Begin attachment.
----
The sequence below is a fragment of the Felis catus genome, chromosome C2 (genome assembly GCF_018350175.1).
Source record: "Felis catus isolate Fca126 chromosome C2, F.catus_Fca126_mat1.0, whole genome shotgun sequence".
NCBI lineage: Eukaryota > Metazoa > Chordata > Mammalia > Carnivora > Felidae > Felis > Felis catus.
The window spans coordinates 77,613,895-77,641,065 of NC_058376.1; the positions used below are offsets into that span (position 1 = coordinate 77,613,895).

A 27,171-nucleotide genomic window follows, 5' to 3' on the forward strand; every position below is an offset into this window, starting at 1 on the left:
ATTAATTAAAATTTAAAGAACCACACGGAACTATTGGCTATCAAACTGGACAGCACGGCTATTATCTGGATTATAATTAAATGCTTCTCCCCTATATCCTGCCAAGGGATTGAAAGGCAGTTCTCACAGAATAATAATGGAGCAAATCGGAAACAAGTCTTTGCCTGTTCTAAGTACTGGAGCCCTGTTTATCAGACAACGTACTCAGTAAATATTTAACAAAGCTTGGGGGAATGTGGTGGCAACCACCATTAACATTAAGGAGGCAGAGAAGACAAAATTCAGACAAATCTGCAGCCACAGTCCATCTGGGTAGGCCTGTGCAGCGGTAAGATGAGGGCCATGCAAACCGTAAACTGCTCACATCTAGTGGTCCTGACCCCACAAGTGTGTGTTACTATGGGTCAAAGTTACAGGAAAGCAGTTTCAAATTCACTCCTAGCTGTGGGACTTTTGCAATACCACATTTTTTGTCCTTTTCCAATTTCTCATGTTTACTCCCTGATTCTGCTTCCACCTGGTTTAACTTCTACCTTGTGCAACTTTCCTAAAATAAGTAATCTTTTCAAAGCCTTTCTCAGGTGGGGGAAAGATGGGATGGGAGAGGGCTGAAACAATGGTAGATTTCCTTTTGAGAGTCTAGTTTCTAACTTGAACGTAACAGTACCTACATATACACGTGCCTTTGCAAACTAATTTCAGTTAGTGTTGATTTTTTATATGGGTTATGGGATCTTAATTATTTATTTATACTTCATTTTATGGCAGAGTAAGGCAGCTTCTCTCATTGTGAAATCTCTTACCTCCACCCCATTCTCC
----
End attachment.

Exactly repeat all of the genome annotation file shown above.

The sequence below is a fragment of the Felis catus genome, chromosome C2 (genome assembly GCF_018350175.1).
Source record: "Felis catus isolate Fca126 chromosome C2, F.catus_Fca126_mat1.0, whole genome shotgun sequence".
NCBI lineage: Eukaryota > Metazoa > Chordata > Mammalia > Carnivora > Felidae > Felis > Felis catus.
The window spans coordinates 77,613,895-77,641,065 of NC_058376.1; the positions used below are offsets into that span (position 1 = coordinate 77,613,895).

A 27,171-nucleotide genomic window follows, 5' to 3' on the forward strand; every position below is an offset into this window, starting at 1 on the left:
ATTAATTAAAATTTAAAGAACCACACGGAACTATTGGCTATCAAACTGGACAGCACGGCTATTATCTGGATTATAATTAAATGCTTCTCCCCTATATCCTGCCAAGGGATTGAAAGGCAGTTCTCACAGAATAATAATGGAGCAAATCGGAAACAAGTCTTTGCCTGTTCTAAGTACTGGAGCCCTGTTTATCAGACAACGTACTCAGTAAATATTTAACAAAGCTTGGGGGAATGTGGTGGCAACCACCATTAACATTAAGGAGGCAGAGAAGACAAAATTCAGACAAATCTGCAGCCACAGTCCATCTGGGTAGGCCTGTGCAGCGGTAAGATGAGGGCCATGCAAACCGTAAACTGCTCACATCTAGTGGTCCTGACCCCACAAGTGTGTGTTACTATGGGTCAAAGTTACAGGAAAGCAGTTTCAAATTCACTCCTAGCTGTGGGACTTTTGCAATACCACATTTTTTGTCCTTTTCCAATTTCTCATGTTTACTCCCTGATTCTGCTTCCACCTGGTTTAACTTCTACCTTGTGCAACTTTCCTAAAATAAGTAATCTTTTCAAAGCCTTTCTCAGGTGGGGGAAAGATGGGATGGGAGAGGGCTGAAACAATGGTAGATTTCCTTTTGAGAGTCTAGTTTCTAACTTGAACGTAACAGTACCTACATATACACGTGCCTTTGCAAACTAATTTCAGTTAGTGTTGATTTTTTATATGGGTTATGGGATCTTAATTATTTATTTATACTTCATTTTATGGCAGAGTAAGGCAGCTTCTCTCATTGTGAAATCTCTTACCTCCACCCCATTCTCC